His body was shipped back to Hollywood and his tragedy was that for a man who had loved headlines so, his funeral was very shabby--virtually no "names" came to mourn him. His first wife, Lily Damita, to whom he had paid more than a million in alimony, did not attend. Neither did his second, Nora Eddington, the ex-cigarette counter girl, whom he had audaciously courted in the Los Angeles court while he was on trial there on rape charges. However, Patrice Wymore, his third wife, who always loved him and never did divorce him, attended, bringing with her Sean, his son by Lily Damita. His baby daughter by Patrice was too young, but his two young daughters by Nora came by themselves, was almost empty and Beverly Aadland was conspicuous by her absence.
A few weeks following, to make matters drabber, Beverly let her mother sell Errol's love letters to her to the newspapers. Next, she sued his estate for five million dollars charging she had been led into a "frenzied life of wild parties, subject to immoral debauchery and sex orgies, taught to lead a lewd, wanton and wayward way of life." She didn't win.
Errol's autobiography on which had been working for some time was published soon after that. It was like him, honest, frankly polygamous. In a way it was his epitaph. He wrote, "I am sour on women but cannot do without them. Women do not let me stay single and I do not let myself stay married." Then he concluded sadly, "You can love every instant of living and still want to be dead."
JEAN HARLOW: In January 1937, tow very important Washington people thought Jean Harlow was the most charming star in Hollywood. Their names were Franklin and Eleanor Roosevelt. The President enjoyed Jean's movies so much that he had them run again and again at the White House. That great lady, Mrs. Roosevelt, saw the real lady behind Jean's gittering looks. To have her attend the March of dimes balls, given yearly in the Capitol, was not only a pleasure to the Roosevelt’s, but a guaranteer of important donations.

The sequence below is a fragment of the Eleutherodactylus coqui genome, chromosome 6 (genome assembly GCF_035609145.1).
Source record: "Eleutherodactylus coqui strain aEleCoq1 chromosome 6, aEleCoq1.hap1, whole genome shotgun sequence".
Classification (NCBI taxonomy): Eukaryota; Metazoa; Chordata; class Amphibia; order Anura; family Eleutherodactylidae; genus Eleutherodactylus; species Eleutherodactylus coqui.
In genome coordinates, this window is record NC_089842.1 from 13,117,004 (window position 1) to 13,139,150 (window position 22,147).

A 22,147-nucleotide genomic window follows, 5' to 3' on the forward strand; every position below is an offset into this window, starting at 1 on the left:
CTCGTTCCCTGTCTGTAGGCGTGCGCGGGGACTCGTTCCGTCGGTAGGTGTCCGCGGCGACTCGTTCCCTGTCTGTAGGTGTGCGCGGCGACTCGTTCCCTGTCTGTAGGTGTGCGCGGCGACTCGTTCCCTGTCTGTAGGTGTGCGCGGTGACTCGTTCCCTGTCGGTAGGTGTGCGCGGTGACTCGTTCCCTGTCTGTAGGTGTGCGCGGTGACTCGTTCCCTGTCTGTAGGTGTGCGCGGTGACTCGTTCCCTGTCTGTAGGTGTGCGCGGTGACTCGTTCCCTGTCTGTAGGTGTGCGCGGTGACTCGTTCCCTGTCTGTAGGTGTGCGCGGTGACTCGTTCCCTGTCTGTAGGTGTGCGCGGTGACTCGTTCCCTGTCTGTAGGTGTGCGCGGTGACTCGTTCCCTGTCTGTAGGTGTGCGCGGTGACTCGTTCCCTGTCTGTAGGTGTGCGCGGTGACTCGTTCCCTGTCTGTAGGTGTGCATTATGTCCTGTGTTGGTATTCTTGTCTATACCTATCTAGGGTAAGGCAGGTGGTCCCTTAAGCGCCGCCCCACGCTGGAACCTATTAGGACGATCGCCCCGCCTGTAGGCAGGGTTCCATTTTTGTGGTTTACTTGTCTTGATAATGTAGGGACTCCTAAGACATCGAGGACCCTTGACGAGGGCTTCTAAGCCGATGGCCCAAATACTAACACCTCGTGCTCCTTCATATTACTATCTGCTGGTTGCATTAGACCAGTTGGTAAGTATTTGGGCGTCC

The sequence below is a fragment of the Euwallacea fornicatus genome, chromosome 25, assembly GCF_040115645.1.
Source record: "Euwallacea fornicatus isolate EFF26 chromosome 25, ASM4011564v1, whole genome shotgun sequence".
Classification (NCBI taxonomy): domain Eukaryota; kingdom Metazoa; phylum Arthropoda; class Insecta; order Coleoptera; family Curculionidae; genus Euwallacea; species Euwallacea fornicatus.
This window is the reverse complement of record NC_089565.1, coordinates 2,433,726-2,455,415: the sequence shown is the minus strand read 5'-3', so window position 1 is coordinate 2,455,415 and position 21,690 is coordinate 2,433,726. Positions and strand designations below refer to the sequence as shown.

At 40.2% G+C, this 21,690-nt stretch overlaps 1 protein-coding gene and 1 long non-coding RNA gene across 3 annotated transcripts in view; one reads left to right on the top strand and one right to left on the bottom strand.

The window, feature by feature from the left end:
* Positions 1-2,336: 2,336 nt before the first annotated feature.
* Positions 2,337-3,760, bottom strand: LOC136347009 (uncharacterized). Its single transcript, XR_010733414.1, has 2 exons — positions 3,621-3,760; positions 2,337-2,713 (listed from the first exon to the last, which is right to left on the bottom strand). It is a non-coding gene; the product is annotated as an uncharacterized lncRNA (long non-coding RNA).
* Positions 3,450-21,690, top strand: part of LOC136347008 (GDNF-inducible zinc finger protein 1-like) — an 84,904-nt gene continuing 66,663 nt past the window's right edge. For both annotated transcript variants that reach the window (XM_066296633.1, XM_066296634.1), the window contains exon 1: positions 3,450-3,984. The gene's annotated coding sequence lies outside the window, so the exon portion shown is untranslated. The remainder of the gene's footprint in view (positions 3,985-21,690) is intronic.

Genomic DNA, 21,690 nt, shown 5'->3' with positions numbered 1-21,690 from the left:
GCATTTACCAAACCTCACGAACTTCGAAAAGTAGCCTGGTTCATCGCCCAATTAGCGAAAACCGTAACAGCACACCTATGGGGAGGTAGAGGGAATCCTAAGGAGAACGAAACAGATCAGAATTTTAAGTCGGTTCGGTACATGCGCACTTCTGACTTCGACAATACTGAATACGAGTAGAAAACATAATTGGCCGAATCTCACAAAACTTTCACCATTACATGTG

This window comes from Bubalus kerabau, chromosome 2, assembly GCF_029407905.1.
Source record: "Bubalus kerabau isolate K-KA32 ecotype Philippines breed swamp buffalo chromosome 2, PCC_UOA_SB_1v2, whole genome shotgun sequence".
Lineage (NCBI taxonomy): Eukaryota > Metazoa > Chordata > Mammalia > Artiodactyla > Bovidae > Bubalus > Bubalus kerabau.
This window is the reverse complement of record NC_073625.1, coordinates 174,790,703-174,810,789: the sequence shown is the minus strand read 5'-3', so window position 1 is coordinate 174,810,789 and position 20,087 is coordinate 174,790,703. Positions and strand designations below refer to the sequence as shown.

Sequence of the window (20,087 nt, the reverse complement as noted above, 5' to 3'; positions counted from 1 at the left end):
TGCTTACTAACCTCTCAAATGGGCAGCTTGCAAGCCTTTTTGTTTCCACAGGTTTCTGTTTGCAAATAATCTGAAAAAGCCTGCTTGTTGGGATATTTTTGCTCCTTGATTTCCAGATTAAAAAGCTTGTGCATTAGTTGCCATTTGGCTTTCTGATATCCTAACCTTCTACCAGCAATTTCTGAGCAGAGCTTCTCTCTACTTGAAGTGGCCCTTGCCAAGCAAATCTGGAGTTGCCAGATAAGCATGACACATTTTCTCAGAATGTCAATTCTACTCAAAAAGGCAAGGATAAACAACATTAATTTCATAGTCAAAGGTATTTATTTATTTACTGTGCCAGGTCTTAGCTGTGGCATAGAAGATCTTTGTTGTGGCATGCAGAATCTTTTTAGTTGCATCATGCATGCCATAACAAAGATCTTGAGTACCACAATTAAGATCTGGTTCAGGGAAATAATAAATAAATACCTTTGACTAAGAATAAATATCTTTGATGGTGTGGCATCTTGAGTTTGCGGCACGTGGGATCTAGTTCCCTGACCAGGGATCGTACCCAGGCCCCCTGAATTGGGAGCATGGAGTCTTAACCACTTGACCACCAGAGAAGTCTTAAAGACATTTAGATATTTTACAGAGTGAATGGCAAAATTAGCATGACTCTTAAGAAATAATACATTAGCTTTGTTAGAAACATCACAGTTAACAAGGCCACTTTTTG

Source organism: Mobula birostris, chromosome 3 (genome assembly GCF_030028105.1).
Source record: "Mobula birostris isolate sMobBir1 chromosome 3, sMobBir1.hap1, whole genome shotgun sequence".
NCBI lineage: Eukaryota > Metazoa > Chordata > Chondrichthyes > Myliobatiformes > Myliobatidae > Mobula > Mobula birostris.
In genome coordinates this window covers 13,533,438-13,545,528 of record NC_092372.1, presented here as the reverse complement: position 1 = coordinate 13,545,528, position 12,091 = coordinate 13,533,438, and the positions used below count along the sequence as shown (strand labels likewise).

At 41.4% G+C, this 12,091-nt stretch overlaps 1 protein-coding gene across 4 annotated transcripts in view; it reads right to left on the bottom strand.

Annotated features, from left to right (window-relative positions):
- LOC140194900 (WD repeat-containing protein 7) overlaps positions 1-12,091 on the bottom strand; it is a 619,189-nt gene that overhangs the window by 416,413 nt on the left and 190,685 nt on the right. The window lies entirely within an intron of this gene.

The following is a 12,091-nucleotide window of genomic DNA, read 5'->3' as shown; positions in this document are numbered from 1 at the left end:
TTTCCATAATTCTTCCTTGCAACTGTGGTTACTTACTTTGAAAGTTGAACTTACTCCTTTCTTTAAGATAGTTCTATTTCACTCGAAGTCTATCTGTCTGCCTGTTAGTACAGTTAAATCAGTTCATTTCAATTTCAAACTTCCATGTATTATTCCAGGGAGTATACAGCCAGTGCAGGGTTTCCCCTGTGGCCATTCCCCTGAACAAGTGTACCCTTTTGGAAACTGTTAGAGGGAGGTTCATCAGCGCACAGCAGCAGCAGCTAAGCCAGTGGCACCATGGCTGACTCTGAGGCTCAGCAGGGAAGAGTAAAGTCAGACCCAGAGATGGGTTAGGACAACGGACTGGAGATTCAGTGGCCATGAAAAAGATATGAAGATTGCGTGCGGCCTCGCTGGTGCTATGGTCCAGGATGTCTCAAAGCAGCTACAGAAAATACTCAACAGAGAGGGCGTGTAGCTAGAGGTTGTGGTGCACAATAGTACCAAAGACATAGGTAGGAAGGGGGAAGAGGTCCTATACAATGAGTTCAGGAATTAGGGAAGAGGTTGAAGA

That Jean charmed the Roosevelts didn't surprise Hollywood. It was literally true that to know her was to lover her. From producers to prop men she didn't have an enemy. Enemies came just recently when her name became a much disputed book and two equally false movies.
She was born Harlean Carpenter, the only child of a Kansas City dentist and his ambitious wife, Jean. She was a beautiful baby, a more beautiful child. By fourteen, her face and figure made men stop in the streets to stare at her.
She was in a Hollywood private school then, where her mother had enrolled her. Her father brought her back East, put her in the exclusive Ferry School in Lake Forest, Illinois. Probably he thought he was protecting her from men.
You can't conceal beauty like Jean's. The richest boy in Lake Forest spotted her. She was barely sixteen. Handsome twenty-year-old Charles McGraw not only talked her into eloping with him, but talked the marrying judge at Waukegan, Illinois, into believing Jean was nineteen. For their honeymoon, Charles chose a trip through the Panama Canal to Los Angeles. There he quickly bought a house in Beverly Hills and went into real estate.
Mrs. McGraw loved the idea of being a housewife. She might have been good at it if men hadn't tagged after her if she so much as went to market. Some of those men were talent scouts. The idea of being a movie star did charm her. Presently she asked Charlie about it.
Charlie was too infatuated to say no to her. She did bits, then went into "Hell's Angels." That did it. They named her Jean Harlow. MGM, the mightiest of studios, signed her. Eventually, nobody asked what became of Mr. McGraw.